WASHINGTON – The Obama administration was notified in advance that the British government planned to detain the partner of the journalist working with former National Security Agency contractor Edward Snowden to release classified information about U.S. intelligence programs, a White House spokesman said.
But the U.S. government didn't request and wasn't involved in the detention of David Miranda, the partner of Guardian journalist Glenn Greenwald, deputy press secretary Josh Earnest said Monday.
Earnest said the U.S. got a "heads-up" on the detention, but he declined to say whether the U.S. is privy to any data that may have been extracted from electronics taken from Miranda at Heathrow Airport during an international trip this weekend.
The Guardian reported that Miranda was detained under a British anti-terror law.
The detention was "a law enforcement action that was taken by the British government," Earnest said. "The United States was not involved in that decision or in that action. So if you have questions about that, then I would refer you to the British government."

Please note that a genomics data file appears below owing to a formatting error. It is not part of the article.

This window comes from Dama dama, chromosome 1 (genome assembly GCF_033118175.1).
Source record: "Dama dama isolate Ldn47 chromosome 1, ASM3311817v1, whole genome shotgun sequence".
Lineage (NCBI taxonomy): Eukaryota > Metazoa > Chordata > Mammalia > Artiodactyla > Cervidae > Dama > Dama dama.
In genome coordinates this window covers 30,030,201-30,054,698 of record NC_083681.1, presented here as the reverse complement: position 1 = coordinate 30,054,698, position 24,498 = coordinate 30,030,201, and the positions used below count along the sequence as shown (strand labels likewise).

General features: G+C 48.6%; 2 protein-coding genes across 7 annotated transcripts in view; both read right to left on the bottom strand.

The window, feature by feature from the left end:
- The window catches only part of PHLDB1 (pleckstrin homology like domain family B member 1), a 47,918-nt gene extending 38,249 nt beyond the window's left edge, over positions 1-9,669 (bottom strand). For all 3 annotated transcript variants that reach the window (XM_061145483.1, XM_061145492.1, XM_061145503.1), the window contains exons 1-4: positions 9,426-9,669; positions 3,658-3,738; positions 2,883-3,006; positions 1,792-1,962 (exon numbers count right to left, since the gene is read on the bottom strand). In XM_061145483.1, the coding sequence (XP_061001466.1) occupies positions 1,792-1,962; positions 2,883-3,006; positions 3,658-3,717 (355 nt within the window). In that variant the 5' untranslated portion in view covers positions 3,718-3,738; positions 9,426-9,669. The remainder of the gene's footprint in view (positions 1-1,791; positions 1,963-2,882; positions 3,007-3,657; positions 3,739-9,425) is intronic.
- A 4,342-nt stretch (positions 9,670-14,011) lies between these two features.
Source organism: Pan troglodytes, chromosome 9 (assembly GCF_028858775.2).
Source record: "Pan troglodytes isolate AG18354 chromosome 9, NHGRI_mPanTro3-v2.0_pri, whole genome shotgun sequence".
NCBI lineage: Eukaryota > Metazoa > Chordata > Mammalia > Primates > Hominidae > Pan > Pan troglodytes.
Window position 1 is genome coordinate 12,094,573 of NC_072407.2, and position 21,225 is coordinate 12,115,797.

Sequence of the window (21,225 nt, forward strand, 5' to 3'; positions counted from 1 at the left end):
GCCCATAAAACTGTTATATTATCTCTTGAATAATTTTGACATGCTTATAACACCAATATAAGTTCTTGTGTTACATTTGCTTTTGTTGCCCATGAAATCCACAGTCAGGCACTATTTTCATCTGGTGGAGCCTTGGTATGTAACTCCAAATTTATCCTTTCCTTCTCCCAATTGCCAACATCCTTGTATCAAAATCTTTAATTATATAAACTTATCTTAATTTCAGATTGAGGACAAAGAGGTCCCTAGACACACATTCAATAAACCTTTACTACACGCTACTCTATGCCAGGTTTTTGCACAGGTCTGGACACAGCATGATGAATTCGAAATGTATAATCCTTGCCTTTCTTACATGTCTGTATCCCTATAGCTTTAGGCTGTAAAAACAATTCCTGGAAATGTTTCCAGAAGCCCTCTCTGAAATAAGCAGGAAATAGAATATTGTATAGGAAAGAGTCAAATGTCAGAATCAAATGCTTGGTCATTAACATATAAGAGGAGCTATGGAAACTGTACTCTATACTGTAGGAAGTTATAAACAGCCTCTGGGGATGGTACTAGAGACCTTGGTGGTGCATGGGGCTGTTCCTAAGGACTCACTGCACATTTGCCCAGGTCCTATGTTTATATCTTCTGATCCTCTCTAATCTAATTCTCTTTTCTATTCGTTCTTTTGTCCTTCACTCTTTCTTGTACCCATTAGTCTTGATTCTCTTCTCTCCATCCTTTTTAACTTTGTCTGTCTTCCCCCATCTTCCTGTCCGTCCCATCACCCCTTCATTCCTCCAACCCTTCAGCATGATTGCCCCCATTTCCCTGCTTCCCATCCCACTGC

Over the summer, the White House repeatedly requested the return of Snowden to the U.S. to answer questions about the leaks of national security details. Snowden is now living under temporary asylum in Russia as officials try to figure out what information he may have and with whom he is sharing it.
One person he has shared details with is Greenwald, an American citizen working for the British newspaper.
Asked if the U.S. government expects to be briefed on the questioning of Miranda, Earnest said he wouldn't go into it.
"I don't have a way to characterize for you any of the conversations between the British government and the U.S. government on this matter, other than to say that this is a decision that they made on their own and not at the request of the United States," Earnest said.